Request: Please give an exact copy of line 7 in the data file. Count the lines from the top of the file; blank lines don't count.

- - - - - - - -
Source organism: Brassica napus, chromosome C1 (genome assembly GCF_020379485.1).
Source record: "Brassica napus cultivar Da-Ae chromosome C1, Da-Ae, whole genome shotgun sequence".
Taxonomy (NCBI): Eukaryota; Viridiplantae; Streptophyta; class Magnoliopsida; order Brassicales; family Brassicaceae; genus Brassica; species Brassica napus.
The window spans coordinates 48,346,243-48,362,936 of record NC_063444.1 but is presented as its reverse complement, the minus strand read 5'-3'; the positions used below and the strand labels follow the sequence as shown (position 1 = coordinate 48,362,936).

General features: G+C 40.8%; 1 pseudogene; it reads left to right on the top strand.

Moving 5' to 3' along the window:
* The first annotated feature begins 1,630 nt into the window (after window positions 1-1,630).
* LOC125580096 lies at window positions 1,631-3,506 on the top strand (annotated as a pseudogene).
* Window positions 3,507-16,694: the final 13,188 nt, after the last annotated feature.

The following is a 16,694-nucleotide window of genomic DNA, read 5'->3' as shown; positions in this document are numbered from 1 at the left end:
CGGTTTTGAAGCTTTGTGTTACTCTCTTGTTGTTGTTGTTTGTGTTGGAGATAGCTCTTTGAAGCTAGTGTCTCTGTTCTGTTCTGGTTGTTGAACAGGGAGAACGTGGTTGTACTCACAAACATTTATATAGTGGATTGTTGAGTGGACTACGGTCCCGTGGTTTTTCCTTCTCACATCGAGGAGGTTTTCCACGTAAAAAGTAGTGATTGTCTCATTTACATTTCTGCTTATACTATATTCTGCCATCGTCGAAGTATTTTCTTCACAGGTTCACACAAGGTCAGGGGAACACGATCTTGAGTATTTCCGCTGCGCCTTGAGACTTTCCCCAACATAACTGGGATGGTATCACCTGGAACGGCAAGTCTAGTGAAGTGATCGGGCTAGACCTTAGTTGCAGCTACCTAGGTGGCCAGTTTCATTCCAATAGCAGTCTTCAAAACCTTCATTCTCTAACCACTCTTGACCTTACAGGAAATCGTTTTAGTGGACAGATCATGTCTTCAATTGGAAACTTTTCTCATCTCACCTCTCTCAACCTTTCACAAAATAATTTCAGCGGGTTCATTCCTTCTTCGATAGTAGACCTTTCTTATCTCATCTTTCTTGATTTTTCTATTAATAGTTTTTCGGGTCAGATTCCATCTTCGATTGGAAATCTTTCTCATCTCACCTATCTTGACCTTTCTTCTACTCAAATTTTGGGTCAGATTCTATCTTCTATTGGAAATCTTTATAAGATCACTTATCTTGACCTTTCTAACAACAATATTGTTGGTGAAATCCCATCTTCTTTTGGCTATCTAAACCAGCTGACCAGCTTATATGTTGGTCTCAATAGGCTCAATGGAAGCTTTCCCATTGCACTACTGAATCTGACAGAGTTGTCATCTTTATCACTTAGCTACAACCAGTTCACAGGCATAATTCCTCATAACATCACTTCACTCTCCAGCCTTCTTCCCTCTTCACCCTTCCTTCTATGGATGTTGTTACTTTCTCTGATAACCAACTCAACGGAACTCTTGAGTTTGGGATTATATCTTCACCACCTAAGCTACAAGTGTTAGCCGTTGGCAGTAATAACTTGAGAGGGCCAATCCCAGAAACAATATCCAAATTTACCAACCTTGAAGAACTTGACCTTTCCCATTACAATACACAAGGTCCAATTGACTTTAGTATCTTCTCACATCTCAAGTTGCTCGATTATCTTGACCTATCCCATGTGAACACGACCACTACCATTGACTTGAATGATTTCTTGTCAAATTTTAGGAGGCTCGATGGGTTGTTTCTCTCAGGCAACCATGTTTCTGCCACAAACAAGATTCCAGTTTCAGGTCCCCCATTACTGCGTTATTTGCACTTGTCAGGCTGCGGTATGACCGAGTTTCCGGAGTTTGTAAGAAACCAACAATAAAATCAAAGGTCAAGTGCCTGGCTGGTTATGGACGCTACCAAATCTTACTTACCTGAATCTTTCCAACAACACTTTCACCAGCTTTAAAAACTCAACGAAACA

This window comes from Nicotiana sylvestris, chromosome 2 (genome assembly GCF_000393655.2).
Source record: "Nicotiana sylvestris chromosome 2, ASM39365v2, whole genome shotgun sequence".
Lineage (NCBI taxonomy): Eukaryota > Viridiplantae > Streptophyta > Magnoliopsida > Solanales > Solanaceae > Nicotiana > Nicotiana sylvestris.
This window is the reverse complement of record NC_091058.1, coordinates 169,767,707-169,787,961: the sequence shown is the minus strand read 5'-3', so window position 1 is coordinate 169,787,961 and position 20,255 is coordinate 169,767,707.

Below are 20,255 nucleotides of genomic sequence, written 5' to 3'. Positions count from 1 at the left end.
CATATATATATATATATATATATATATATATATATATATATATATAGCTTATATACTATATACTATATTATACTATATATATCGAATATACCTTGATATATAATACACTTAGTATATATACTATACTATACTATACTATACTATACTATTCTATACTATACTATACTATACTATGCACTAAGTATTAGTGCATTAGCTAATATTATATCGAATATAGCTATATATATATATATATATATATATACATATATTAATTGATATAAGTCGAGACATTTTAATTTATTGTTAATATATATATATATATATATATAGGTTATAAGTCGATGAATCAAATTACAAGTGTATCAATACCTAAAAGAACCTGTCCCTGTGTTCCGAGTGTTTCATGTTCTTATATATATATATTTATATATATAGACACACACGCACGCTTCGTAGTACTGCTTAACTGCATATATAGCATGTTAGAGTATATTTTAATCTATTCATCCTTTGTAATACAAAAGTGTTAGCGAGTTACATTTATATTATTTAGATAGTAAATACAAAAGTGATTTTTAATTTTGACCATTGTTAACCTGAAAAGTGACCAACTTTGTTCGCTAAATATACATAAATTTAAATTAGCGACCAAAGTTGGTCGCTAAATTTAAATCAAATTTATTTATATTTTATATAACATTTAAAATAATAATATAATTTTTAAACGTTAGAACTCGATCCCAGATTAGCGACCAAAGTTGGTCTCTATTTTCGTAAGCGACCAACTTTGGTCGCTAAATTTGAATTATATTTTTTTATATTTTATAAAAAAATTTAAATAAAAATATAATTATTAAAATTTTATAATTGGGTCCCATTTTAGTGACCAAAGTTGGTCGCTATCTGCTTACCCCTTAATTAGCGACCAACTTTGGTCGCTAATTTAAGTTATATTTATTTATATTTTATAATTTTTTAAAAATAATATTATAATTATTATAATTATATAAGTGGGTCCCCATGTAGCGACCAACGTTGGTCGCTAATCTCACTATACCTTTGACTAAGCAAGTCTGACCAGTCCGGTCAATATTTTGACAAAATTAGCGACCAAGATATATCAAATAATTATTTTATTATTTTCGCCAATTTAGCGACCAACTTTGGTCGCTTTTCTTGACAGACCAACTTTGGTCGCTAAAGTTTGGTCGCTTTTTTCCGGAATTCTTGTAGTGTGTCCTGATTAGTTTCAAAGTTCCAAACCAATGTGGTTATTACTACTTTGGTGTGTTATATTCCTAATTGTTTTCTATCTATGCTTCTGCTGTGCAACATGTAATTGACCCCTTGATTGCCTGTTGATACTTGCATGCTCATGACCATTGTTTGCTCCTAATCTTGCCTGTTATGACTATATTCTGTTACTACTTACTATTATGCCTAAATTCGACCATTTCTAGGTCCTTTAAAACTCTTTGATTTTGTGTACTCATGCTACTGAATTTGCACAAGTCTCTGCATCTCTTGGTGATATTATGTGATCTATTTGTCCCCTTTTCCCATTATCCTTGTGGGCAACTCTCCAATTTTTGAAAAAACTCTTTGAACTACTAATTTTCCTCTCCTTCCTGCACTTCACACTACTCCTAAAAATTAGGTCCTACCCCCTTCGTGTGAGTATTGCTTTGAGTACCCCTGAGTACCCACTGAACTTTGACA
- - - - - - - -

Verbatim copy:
* The first annotated feature begins 1,630 nt into the window (after window positions 1-1,630).